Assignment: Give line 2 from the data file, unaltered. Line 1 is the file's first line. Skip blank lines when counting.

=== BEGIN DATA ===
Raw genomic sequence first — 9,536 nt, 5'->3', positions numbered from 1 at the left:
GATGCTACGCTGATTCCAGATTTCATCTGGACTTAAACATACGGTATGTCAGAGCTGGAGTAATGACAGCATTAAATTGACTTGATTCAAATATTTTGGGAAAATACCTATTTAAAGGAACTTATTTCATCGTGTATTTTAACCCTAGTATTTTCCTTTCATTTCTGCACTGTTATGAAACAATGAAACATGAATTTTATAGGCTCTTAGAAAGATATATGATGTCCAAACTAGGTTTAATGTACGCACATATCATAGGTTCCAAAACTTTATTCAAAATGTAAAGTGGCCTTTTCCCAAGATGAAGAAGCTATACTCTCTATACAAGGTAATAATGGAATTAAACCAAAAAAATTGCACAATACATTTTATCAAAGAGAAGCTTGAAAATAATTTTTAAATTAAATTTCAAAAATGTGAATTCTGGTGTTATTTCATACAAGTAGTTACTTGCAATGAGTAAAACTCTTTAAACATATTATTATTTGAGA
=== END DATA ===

GATGCTACGCTGATTCCAGATTTCATCTGGACTTAAACATACGGTATGTCAGAGCTGGAGTAATGACAGCATTAAATTGACTTGATTCAAATATTTTGGGAAAATACCTATTTAAAGGAACTTATTTCATCGTGTATTTTAACCCTAGTATTTTCCTTTCATTTCTGCACTGTTATGAAACAATGAAACATGAATTTTATAGGCTCTTAGAAAGATATATGATGTCCAAACTAGGTTTAATGTACGCACATATCATAGGTTCCAAAACTTTATTCAAAATGTAAAGTGGCCTTTTCCCAAGATGAAGAAGCTATACTCTCTATACAAGGTAATAATGGAATTAAACCAAAAAAATTGCACAATACATTTTATCAAAGAGAAGCTTGAAAATAATTTTTAAATTAAATTTCAAAAATGTGAATTCTGGTGTTATTTCATACAAGTAGTTACTTGCAATGAGTAAAACTCTTTAAACATATTATTATTTGAGA